It was spring of 2010, the end of my freshman year of college abroad in Paris, and I let a man convince me to leave my hair behind. It wasn't the fact that Omar claimed he was not French but actually Senegalese, even though he had a French passport, French driver's license, and French minor crime record. It wasn't because he had lived in banlieues, complicated neighborhoods on the outskirts of Paris, all his life and had a sort of streetwise charm to him.
Or that I often found myself mesmerized when he pursed his lips around a joint, with an amused look in his eyes when I always said no. Stop. It was not that he towered six inches above my 5-foot-5-inch frame as he spoke a little too enthusiastically about Allah, God's mercies, the importance of Ramadan, and the beauty of Islam, with tiny bits of spit flying from his mouth to the tip of my nose. It definitely wasn't when he giggled like a small girl, shoulders shaking, and nestled my mane of hair into his chest when I pointed out that he barely visited the mosque and drank too much Hennessey to be a good Muslim.
Maybe it started with the brief bout of college-age rebellion I felt that night when my mother called and shot horrified questions at me, after I told her I had been on a few dates with a 24-year-old man. I imagined her pacing up and down her office in the dusty, small town of Arusha, Tanzania, phone in hand, eyes hard behind her rimless glasses and immaculately braided hair, treading the line between the mother she was at home and the lawyer she was in the courtroom.
She just wanted to care, the right way, even though she was on another continent, trying to lasso a leash onto a lost child, heaving her voice all the way from Tanzania to my small studio in the heart of Paris. "Did you have sex with him?" After all, I needed to remember that I was Christian. We could not be together. If we were, there would be a price to pay. I kept silent. "You know he's too old for you, and you never know, people might have AIDS. You just don't know." After all, we weren't the same type of "black" or "African" that went together, and she wasn't the type of mother who believed in romantic bullshit. He was muscular, dark, scraping lower middle class with a low-paying administrative job, and francophone; I was short, baby-faced, and fresh from a Long Island Christian boarding school, with an upper-middle-class family, a Zimbabwean passport, and British tendencies. "Are you there doing work? You know we sent you there to do well."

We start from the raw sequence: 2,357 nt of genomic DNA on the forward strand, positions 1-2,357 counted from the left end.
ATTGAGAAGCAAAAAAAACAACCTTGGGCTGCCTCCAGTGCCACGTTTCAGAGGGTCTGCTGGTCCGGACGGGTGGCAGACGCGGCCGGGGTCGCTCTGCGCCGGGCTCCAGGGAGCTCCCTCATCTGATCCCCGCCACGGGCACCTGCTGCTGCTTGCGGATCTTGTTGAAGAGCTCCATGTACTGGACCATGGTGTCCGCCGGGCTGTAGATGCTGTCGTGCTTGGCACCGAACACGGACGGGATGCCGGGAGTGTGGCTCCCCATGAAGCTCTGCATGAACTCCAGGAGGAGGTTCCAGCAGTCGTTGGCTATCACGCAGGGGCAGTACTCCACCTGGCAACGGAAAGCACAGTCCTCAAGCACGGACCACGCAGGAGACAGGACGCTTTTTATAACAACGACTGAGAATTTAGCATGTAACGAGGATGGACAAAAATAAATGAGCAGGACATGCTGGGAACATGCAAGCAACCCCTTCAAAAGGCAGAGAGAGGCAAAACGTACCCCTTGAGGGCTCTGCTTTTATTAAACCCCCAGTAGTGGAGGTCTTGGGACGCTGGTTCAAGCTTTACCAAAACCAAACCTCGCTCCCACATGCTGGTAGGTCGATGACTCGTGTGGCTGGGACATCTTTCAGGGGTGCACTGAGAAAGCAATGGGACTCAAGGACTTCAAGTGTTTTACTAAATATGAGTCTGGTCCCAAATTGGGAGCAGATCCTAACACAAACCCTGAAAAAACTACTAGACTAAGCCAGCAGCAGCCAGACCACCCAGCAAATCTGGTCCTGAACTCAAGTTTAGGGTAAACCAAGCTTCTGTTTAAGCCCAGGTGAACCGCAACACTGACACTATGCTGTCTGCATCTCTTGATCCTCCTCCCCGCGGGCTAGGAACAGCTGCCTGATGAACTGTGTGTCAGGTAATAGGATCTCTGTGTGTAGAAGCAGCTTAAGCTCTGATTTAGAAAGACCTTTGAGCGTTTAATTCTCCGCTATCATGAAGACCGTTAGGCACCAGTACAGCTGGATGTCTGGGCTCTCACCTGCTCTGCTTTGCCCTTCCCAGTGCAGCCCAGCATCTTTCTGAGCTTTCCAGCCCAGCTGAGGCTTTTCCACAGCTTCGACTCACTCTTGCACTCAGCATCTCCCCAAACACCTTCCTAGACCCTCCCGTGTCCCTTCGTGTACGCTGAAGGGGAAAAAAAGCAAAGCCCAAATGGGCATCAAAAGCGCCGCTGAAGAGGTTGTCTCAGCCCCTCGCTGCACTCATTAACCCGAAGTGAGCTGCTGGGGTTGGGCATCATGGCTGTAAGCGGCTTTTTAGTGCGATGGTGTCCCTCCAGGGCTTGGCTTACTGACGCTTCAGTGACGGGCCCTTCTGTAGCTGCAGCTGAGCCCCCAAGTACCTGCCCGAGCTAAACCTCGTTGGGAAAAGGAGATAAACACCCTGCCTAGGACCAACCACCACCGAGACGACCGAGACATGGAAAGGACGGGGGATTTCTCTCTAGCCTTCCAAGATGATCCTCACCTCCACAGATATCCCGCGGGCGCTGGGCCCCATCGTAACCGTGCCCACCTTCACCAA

I didn't know what I was doing. But I pretended I did. That year, I refused to be naked for anyone. I wanted to be a serious writer, the kind who went to war zones, Marie Colvin-style, with an African twist. Not the kind who wrote about not knowing what to do with boys, or what to do with their own hair. I wanted to be my mother with a pen – the woman who held her faith close enough to her heart for it to mean something, but the same woman with an incisive brain and logic that carried her from the rural farm life in Buhera District, Zimbabwe, to a trial room at the U.N. I wanted to end the phone call, but she did first, with a prayer that left me with guilt that sat at the bottom of my conscience like dregs of bad wine.
But it was never about sex. It was about the divided soul I didn't know I had, the one that struggled to let Omar touch my hair. For years, I had pretended that it was "just hair" and shrugged when boys asked why I didn't get my "hair did" well enough. At boarding school, I hid it under dozens of weaves that made my skin itch, heavy extensions that would latch onto my fragile front strands, and hair relaxers that burned and left scabs on my sensitive scalp. In my hair's natural state, I was almost as ashamed of it as I was of my chubby feet, which swelled out of my shoes during hot weather because of my mild lymphedema. When Omar would wait a little too long after walking me to a hair salon, I would squirm in my seat, hoping he would leave before the stylist started complaining about my crazy hair. He never did.
But as my hair shed when he gingerly unknotted it with his long fingers and combed it out in my apartment, my guard went down as well. My awkward problems, the ones I didn't want to say out loud — being the only black student in my classes, feeling like the only one lost for words and conjugations on the streets of Paris — disappeared for hours at a time as he tried to sing along to pop songs in English blaring from my laptop, occasionally lifting the comb from my hair to his lips.
Beyond the hair, our problems with blackness were still embarrassing — like the times taxis wouldn't stop for him but would stop for me if I stood a few feet away from him and pretended not to know him. The complications of blackness in Paris came in layers and genders and classes and accents. We laughed about it, but it stung. We laughed almost as hard as we did at my bad French between yassa and fish at his favorite Senegalese restaurant. Almost as hard as the time purple bissap juice oozed out of my nostrils in front of everyone.